Though some of the studies suggest that the effect of this phenomenon is maximum when the focus of attention is narrow and the eyewitness is in a state of high arousal, there are studies that suggest that the complexity of the incident or the crime witnessed by a person can interfere with the ability of the witness to recollect details. The powerful aspects of the crime may influence the manner in which the eyewitness may observe and process the information. Thus, on witnessing a crime, an individual may even choose to pay attention to certain aspects, and leave out other details right at the stage of acquisition of memory. The reliability of eyewitness testimony may also be adversely affected if there is a long gap between the acquisition and retrieval of the memory. The eyewitness may make errors of omission during the retention stage, which is the time between the acquisition stage and the retrieval stage.
There is a great need to assess whether factors other than the presence of a weapon may have affected the perception and the memory of an eyewitness. Factors such as the age and the capacity to understand and communicate the facts must be taken into account when it comes to reliability of testimony of child eyewitnesses. A study on the impact of this phenomenon on child eyewitnesses was conducted by Kerri L. Pickel, Dana B. Narter, Molly M. Jameson and Thomas T. Lenhardt. The study revealed that children were unable to give an accurate description of the perpetrator, if the perpetrator held an object that is not consistent with the activated schema or the mental picture or structure of the perpetrator that may have been activated in the child's mind. The study also suggested that a weapon in itself is inconsistent with an activated schema.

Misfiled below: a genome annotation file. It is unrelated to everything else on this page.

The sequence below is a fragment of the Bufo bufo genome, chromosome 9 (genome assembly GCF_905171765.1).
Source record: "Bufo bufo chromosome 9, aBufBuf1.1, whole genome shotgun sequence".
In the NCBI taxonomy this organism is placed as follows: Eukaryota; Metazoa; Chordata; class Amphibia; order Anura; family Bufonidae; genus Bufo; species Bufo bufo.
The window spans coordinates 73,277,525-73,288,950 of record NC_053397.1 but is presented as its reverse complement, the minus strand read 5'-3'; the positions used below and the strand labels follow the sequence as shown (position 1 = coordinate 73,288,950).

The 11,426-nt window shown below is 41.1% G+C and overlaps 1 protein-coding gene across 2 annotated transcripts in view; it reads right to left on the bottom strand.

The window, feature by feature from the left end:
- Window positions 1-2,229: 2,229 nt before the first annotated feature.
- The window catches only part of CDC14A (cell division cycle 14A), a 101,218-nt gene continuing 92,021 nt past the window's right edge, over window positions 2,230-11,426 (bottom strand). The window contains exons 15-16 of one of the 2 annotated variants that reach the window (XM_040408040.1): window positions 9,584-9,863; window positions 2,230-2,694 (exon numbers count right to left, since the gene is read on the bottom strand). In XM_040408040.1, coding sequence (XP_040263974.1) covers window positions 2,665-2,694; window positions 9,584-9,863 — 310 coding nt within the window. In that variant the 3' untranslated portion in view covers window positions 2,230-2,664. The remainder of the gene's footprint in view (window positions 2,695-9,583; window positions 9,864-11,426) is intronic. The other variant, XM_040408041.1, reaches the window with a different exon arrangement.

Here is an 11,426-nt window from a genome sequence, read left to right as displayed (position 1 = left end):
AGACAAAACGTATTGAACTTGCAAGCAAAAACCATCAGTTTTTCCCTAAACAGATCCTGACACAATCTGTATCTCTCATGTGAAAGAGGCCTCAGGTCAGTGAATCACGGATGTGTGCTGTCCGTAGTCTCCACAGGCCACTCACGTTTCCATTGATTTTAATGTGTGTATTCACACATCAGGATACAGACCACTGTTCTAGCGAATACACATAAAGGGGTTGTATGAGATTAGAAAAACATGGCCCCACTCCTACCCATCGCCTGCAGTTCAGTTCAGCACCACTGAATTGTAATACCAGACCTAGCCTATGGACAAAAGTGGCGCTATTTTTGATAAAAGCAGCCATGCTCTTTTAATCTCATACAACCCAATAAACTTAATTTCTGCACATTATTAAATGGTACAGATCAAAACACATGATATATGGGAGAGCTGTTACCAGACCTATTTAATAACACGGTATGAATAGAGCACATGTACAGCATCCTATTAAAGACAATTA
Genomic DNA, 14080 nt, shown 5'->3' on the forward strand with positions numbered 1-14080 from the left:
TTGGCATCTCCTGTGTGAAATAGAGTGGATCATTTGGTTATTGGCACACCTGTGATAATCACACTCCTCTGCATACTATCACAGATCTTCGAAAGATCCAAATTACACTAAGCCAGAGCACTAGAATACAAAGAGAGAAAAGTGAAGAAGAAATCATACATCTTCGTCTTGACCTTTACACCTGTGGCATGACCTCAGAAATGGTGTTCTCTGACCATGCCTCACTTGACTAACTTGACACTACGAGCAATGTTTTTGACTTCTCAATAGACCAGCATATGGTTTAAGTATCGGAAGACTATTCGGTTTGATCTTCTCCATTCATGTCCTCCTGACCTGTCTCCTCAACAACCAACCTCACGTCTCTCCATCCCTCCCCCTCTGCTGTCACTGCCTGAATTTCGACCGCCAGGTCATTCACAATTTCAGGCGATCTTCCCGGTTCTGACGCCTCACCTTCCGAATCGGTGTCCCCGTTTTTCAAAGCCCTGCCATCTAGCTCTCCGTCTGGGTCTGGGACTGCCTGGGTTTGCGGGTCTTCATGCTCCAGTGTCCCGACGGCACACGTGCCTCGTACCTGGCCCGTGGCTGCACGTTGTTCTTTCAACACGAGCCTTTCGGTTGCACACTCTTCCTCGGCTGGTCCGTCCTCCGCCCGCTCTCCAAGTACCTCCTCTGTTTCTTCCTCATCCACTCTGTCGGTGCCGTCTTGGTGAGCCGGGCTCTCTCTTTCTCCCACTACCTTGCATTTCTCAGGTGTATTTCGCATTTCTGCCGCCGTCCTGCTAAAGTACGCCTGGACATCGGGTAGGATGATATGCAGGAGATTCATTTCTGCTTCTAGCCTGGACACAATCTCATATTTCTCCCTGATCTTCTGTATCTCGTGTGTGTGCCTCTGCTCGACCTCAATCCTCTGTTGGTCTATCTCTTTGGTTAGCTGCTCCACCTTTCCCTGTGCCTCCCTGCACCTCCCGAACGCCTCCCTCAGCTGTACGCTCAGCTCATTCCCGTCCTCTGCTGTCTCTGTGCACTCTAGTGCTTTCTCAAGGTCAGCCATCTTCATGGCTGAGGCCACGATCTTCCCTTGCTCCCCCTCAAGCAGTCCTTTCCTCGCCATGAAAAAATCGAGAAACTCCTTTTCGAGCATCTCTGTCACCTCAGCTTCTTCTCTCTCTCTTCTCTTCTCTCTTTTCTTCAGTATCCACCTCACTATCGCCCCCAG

While some of the studies that have been conducted state that the memory of an eyewitness may be affected if the eyewitness was focusing on the weapon held by the perpetrator, there are other studies with conflicting conclusions. For instance, a study that was conducted in 1986 by Yuille and Cutshall, negated the influence of the presence of weapon on the eyewitness testimony. Even the study conducted by Loftus didn't rule out the fact that the fixation on weapon could actually be associated with the human tendency to focus more on any unusual item. Certain studies have revealed that the exclusion of other peripheral details or effects that may be analogous to this phenomenon could also be seen in situations where a weapon was replaced by an unusual item. Thus, a decrease in the memory performance could be triggered by factors other than the presence of a weapon in such situations.
There are times when an accused may be convicted solely on the basis of the account given by an eyewitness. Thus, efforts should be made to evaluate the reliability of eyewitness testimony so that only a person who is really guilty of the crime is convicted. Since the memory and perception of an eyewitness can be influenced by circumstantial factors, the reliability of eyewitness testimony has emerged to be a subject that has aroused deep interest among forensic research psychologists. Weapon focus is one of the circumstantial factors that may affect ability of an eyewitness to remember important details. Though laboratory studies on this phenomenon have given conflicting results, and the findings of such studies may not always apply to real forensic situations, the importance of circumstantial factors can never be stressed enough.